Scheduling to a Fixed Array

Following the XD1 work I started looking at whether we could build an FPGA design that could use a smaller number of floating point units that were statically scheduled to execute a data flow. To me, it was an interesting approach because it blended together ideas from reconfigurable computing and software. By using an FPGA we could define the number and type of FP units we wanted in the array, as well as how much buffering would be needed. However, we were programming the schedule of execution into the block rams of the chip. This would be especially handy if you wanted to have one hand-optimized hardware design perform different calculations.

I used some tools that I had developed the year before to model the calculation as a graph and explore how varying the number of FP units affected scheduling. This work helped show that the FP units were underutilized because of dependencies in the graph. In order to fill idle times, we packed two iterations of the algorithm into a single schedule. This work boosted our (roughly) 50% utilization estimates up to 75% without significant increases in hardware.

Adrian Javelo and I built parameterized hardware designs that allowed us to easily generate custom hardware implementations. We utilized a fixed array of FP units to implement the computations, and then attached muxes to each FP input to control how data was routed to the units. The muxes were customized to the application and were minimized to reduce routing requirements in the FPGA. Muxes were controlled by a simple table that was configured at build time.

The results of the FP units generally needed to be buffered until they were needed. We decided that BRAMs wouldn't work for our needs because they only have two ports and it is often the case that more than one prior result from a particular FP unit is needed at a time. Our solution was to implement long delay registers that compactly mapped to the V2P's SRL16 primitive. We considered two approaches to buffering data: one where any FP unit could access any delay block, and another where delay blocks were a FP unit's results were streamed into a chain of delay units. While the latter approach required many more delay units, it wound up being 6% faster and 19% smaller than the independently accessible strategy.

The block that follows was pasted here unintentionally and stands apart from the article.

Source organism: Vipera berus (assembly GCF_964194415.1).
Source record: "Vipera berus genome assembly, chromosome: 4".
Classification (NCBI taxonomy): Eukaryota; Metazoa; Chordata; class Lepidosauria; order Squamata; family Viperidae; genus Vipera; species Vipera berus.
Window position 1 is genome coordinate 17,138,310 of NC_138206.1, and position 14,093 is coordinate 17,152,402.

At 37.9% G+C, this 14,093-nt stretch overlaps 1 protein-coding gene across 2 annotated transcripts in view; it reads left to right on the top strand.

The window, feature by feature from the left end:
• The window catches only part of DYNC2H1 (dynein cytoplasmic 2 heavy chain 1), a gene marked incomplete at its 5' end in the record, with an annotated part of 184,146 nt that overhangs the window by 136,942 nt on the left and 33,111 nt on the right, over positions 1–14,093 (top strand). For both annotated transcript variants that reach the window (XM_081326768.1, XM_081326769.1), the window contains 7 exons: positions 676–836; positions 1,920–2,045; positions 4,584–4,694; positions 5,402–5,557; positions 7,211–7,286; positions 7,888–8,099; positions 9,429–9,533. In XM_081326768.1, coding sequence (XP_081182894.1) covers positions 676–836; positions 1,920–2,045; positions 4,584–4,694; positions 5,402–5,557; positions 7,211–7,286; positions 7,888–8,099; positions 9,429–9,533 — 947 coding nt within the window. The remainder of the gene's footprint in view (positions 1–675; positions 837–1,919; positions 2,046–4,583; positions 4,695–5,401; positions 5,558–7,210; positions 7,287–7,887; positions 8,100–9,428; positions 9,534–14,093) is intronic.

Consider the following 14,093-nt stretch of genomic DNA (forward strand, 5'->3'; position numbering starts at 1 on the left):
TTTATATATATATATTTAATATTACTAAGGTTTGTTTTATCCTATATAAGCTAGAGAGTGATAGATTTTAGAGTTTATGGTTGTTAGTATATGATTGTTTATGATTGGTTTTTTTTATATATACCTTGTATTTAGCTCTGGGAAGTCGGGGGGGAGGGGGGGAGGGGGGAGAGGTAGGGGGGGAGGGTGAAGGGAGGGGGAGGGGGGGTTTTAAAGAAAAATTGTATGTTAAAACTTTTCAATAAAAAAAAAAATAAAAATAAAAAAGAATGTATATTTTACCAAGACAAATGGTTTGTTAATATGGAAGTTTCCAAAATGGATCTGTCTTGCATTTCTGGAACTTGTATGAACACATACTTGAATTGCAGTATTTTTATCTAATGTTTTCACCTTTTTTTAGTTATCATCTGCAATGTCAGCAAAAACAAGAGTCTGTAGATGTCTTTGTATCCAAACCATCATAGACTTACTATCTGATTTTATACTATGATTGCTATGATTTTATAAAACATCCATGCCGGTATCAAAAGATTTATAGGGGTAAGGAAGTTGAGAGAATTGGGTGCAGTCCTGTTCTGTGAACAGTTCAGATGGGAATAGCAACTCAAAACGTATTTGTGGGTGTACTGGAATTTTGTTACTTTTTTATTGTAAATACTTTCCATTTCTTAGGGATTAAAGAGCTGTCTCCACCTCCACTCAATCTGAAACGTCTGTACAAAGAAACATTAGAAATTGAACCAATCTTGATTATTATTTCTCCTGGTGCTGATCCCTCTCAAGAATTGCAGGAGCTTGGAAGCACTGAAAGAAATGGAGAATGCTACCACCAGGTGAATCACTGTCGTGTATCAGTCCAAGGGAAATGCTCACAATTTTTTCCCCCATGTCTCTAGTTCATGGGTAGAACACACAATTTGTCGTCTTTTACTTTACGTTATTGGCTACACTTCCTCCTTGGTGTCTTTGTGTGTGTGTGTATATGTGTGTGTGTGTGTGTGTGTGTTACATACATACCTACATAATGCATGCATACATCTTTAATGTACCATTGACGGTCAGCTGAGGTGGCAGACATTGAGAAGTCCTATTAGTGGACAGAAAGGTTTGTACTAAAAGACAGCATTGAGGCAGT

After we verified that the designs worked properly we did a study on how different design parameters affected real implementations. We adjusted the number of FP units and the number of iterations per block to measure the number of cycles required to complete 128 iterations of the algorithm. We also synthesized, placed, and routed the designs to get bounds on how fast the hardware would run.

It was a fun project and I really enjoyed developing tools that helped figure out how we should schedule the work on the FPGAs. We put a paper together for the ERSA conference, and received some distinguished paper title (forget what now, but the slides looked pretty).


ERSA Paper Craig Ulmer and Adrian Javelo, "Floating-Point Unit Reuse in an FPGA Implementation of a Ray-Triangle Intersection Algorithm", Engineering of Reconfigurable Systems and Algorithms, June 2006.


ERSA Slides Slides I used at the conference